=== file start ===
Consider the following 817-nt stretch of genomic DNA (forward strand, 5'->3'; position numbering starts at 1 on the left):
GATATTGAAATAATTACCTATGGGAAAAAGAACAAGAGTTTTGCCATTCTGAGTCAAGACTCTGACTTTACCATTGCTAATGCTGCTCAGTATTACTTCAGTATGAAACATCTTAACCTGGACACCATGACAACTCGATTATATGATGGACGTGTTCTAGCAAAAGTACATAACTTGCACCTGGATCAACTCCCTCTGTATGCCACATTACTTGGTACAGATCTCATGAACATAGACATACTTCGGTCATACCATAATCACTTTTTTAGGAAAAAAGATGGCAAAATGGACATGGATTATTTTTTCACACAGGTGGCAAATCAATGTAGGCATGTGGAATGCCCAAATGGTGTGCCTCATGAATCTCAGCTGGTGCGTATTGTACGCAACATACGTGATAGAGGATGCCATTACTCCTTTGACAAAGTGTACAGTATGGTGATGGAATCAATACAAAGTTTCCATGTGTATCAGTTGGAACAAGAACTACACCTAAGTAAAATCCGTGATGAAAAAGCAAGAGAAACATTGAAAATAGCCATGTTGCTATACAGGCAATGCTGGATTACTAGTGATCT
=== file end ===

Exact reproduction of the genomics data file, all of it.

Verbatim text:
Consider the following 817-nt stretch of genomic DNA (forward strand, 5'->3'; position numbering starts at 1 on the left):
GATATTGAAATAATTACCTATGGGAAAAAGAACAAGAGTTTTGCCATTCTGAGTCAAGACTCTGACTTTACCATTGCTAATGCTGCTCAGTATTACTTCAGTATGAAACATCTTAACCTGGACACCATGACAACTCGATTATATGATGGACGTGTTCTAGCAAAAGTACATAACTTGCACCTGGATCAACTCCCTCTGTATGCCACATTACTTGGTACAGATCTCATGAACATAGACATACTTCGGTCATACCATAATCACTTTTTTAGGAAAAAAGATGGCAAAATGGACATGGATTATTTTTTCACACAGGTGGCAAATCAATGTAGGCATGTGGAATGCCCAAATGGTGTGCCTCATGAATCTCAGCTGGTGCGTATTGTACGCAACATACGTGATAGAGGATGCCATTACTCCTTTGACAAAGTGTACAGTATGGTGATGGAATCAATACAAAGTTTCCATGTGTATCAGTTGGAACAAGAACTACACCTAAGTAAAATCCGTGATGAAAAAGCAAGAGAAACATTGAAAATAGCCATGTTGCTATACAGGCAATGCTGGATTACTAGTGATCT